Lawmakers introduce bills to improve pedestrian safety
Two Burlington County legislators believe they have a possible solution for notoriously dangerous Route 130 and other roads with high pedestrian death tolls.
A three-bill legislative package introduced last week by Assemblymen Troy Singleton and Herb Conaway seeks to increase the fines for drivers who seriously injure or kill walkers or bicyclists, as well as motorists or pedestrians caught violating crosswalk laws, and dedicate the additional money to pedestrian safety enforcement and education efforts.
One of the bills also would divert 10 percent of all fines collected from traffic violations across the state to an existing New Jersey Department of Transportation fund that helps pay for road and sidewalk improvements for pedestrians and cyclists near schools. The bill would give preference for awarding that money to projects involving highways like Route 130 with a history of pedestrian deaths.
Since 2009, 16 pedestrians have died on Burlington County’s stretch of Route 130, earning the state highway the dubious distinction of being named by the nonprofit Tri-State Transportation Campaign as New Jersey’s most dangerous road for pedestrians each of the last five years.
Conaway, D-7th of Delanco, and Singleton, D-7th of Palmyra, said their proposals would help address Route 130’s dangers as well as improve pedestrian safety statewide.
“Whether it’s Burlington or Bergen County, there’s no denying that we live in the most densely populated state in the country,” Conaway said in a statement announcing the initiative. “This presents a dilemma when it comes to balancing the desire to accommodate motorists with the need to protect pedestrians, particularly schoolchildren. I think we’ve found a healthy balance in these bills that will combine education with roadway improvements to facilitate both.”
“These bills will help raise awareness and boost education on pedestrian safety while funding improvements to make our highways more pedestrian-friendly,” added Singleton, who said the highway’s outdated design requires the DOT to study revamping the entire stretch.
“Without a plan to redesign the roadway, the many pedestrians, bicyclists, transit riders and drivers who are using Route 130 every day will continue to put their lives in jeopardy,” Singleton wrote in an April 17 letter to the editor published in the Burlington County Times.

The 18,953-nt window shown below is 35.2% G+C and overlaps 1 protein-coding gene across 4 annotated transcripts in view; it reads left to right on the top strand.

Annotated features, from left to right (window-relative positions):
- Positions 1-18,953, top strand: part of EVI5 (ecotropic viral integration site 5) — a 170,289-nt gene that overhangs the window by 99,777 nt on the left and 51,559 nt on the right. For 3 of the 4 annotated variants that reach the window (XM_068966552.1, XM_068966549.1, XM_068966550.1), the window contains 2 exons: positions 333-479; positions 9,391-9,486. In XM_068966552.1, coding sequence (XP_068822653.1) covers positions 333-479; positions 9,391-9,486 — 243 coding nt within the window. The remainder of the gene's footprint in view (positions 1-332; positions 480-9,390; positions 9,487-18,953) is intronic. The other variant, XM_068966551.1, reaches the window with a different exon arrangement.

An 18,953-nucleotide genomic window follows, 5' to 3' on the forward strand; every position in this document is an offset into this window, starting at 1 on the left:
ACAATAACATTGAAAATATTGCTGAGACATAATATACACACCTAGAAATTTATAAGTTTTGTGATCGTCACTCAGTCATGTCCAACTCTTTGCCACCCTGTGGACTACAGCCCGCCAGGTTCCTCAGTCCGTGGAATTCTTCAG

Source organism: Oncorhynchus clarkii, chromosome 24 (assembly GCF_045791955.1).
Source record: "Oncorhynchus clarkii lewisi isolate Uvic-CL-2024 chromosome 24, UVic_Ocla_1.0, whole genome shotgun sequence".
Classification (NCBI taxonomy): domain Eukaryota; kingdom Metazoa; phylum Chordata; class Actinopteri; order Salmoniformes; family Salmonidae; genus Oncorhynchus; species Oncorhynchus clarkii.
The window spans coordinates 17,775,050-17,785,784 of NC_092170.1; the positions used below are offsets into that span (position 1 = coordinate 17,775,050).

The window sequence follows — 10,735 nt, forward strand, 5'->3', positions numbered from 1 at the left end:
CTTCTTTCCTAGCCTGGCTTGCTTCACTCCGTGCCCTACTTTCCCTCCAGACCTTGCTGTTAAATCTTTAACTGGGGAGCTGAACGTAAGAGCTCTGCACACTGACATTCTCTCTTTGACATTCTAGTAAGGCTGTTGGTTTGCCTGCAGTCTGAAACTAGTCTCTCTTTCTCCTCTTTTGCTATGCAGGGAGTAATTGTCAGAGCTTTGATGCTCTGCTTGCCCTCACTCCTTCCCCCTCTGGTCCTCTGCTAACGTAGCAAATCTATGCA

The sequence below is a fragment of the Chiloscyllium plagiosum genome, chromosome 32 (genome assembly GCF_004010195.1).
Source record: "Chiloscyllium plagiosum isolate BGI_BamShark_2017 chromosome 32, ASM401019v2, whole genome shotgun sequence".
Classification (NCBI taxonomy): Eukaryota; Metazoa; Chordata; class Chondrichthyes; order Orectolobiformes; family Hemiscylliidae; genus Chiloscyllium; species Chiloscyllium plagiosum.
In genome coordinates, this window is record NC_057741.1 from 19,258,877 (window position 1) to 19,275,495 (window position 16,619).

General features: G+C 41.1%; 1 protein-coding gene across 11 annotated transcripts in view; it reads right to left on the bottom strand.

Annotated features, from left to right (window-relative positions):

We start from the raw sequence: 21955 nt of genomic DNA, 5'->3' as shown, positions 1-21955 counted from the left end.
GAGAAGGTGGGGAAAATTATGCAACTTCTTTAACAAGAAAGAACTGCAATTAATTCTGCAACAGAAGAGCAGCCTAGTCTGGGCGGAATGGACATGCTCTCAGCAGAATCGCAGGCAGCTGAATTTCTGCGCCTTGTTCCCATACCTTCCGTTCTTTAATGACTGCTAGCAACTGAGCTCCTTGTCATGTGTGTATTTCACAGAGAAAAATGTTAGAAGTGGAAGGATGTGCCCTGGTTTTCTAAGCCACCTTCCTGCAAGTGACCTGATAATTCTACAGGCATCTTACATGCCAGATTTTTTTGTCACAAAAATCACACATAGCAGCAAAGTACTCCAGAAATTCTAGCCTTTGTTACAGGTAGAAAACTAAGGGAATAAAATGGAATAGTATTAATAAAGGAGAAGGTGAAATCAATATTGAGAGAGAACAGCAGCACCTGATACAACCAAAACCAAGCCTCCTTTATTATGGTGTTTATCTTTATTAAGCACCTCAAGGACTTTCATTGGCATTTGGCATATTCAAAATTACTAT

It was not immediately clear how much revenue the change would generate because the state Judiciary does not separately record the revenue municipal courts assess on traffic violations from others related to Fish and Game violations, local ordinance violations such as parking tickets and noise complaints, and criminal offenses.
Revenue for most traffic offenses are divided equally between the town and county where the offense occurred if the ticket is issued by a municipal officer. All revenue from tickets written by New Jersey State Police troopers go to the state Treasury as well as all revenue from some offenses, such as motor vehicle inspection sticker violations.
Safe Routes to School is a federally funded state program that awards grants for projects that improve pedestrian safety near schools as well as encourage students to bike or walk. Earlier this year, the DOT awarded 25 grants totaling $5.7 million, including a $113,000 grant to Edgewater Park to improve a path linking Stevenson and East Franklin avenues.
The department also awarded $4.8 million in municipal aid and transportation enhancement grants last week to Burlington County towns, including a $250,000 grant to Delran for sidewalk improvements on Route 130.
The other bills in the package would raise fines for traffic violations involving pedestrians in crosswalks from the existing range of $54 to $200 to $250 and dedicate $150 of each fine to a special fund for pedestrian safety enforcement and education programs. A portion of that fund would be reserved for efforts along priority highways, defined as a road where more than four pedestrian fatalities occurred during the previous calendar year or more than eight in the last three years.
Burlington County Sheriff Jean Stanfield recently announced that the county was seeking $250,000 in grants from the New Jersey Division of Highway Traffic Safety to help pay for officer overtime for extra traffic enforcement along Route 130 as well as defensive driving, crossing guard training, and bike and pedestrian programs in towns along the dangerous corridor.
Singleton and Conaway’s package also seeks to create a new $1,000 fine that would be imposed on motor vehicle violations that result in death or serious injuries to walkers, bicyclists, wheelchair operators or road construction workers. The fine would be in addition to any existing fine or penalty for the violation, and judges would be given the discretion to order violators to serve up to 25 days in jail and suspend their driver’s license for up to six months.
Increasing the penalties for careless drivers who injure or kill walkers and other so-called “vulnerable users” was one of the recommendations of the Tri-State Campaign in its most recent report on New Jersey’s most dangerous roads for pedestrians. The group, which advocates for transportation improvements in New Jersey, New York and Connecticut, also called for more funding for bicycle and walking trails.
Matthew Norris, South Jersey advocate for the campaign, declined to comment on the specifics of three bills introduced by Singleton and Conaway, but he said the campaign was encouraged that the lawmakers were interested in addressing the issue.
“We support their efforts to try to make roads safer, especially Route 130,” Norris said. “Any pedestrian death is too many, but there are far too many on Route 130.”